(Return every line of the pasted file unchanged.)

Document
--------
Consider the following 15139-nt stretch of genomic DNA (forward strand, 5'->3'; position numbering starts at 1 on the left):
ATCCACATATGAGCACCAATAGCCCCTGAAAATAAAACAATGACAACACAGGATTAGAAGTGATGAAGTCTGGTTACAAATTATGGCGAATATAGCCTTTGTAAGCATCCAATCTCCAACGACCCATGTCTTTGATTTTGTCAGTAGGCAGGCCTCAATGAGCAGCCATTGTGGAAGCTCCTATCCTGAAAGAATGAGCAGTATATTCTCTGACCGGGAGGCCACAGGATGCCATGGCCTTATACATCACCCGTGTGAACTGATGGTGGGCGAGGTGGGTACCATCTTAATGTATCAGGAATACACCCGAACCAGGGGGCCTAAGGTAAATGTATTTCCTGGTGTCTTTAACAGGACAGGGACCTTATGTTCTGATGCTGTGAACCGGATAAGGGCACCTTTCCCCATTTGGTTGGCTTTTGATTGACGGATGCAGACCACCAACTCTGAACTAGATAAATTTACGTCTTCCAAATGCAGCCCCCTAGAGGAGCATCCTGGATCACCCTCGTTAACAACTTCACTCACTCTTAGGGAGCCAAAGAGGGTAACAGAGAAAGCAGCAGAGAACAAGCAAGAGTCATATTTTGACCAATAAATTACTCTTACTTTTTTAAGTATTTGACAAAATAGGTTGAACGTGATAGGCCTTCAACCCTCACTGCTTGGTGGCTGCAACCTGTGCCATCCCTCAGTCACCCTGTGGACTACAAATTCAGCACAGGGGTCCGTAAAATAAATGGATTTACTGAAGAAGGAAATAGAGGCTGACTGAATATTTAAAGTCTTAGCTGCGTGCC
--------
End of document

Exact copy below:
Consider the following 15139-nt stretch of genomic DNA (forward strand, 5'->3'; position numbering starts at 1 on the left):
ATCCACATATGAGCACCAATAGCCCCTGAAAATAAAACAATGACAACACAGGATTAGAAGTGATGAAGTCTGGTTACAAATTATGGCGAATATAGCCTTTGTAAGCATCCAATCTCCAACGACCCATGTCTTTGATTTTGTCAGTAGGCAGGCCTCAATGAGCAGCCATTGTGGAAGCTCCTATCCTGAAAGAATGAGCAGTATATTCTCTGACCGGGAGGCCACAGGATGCCATGGCCTTATACATCACCCGTGTGAACTGATGGTGGGCGAGGTGGGTACCATCTTAATGTATCAGGAATACACCCGAACCAGGGGGCCTAAGGTAAATGTATTTCCTGGTGTCTTTAACAGGACAGGGACCTTATGTTCTGATGCTGTGAACCGGATAAGGGCACCTTTCCCCATTTGGTTGGCTTTTGATTGACGGATGCAGACCACCAACTCTGAACTAGATAAATTTACGTCTTCCAAATGCAGCCCCCTAGAGGAGCATCCTGGATCACCCTCGTTAACAACTTCACTCACTCTTAGGGAGCCAAAGAGGGTAACAGAGAAAGCAGCAGAGAACAAGCAAGAGTCATATTTTGACCAATAAATTACTCTTACTTTTTTAAGTATTTGACAAAATAGGTTGAACGTGATAGGCCTTCAACCCTCACTGCTTGGTGGCTGCAACCTGTGCCATCCCTCAGTCACCCTGTGGACTACAAATTCAGCACAGGGGTCCGTAAAATAAATGGATTTACTGAAGAAGGAAATAGAGGCTGACTGAATATTTAAAGTCTTAGCTGCGTGCC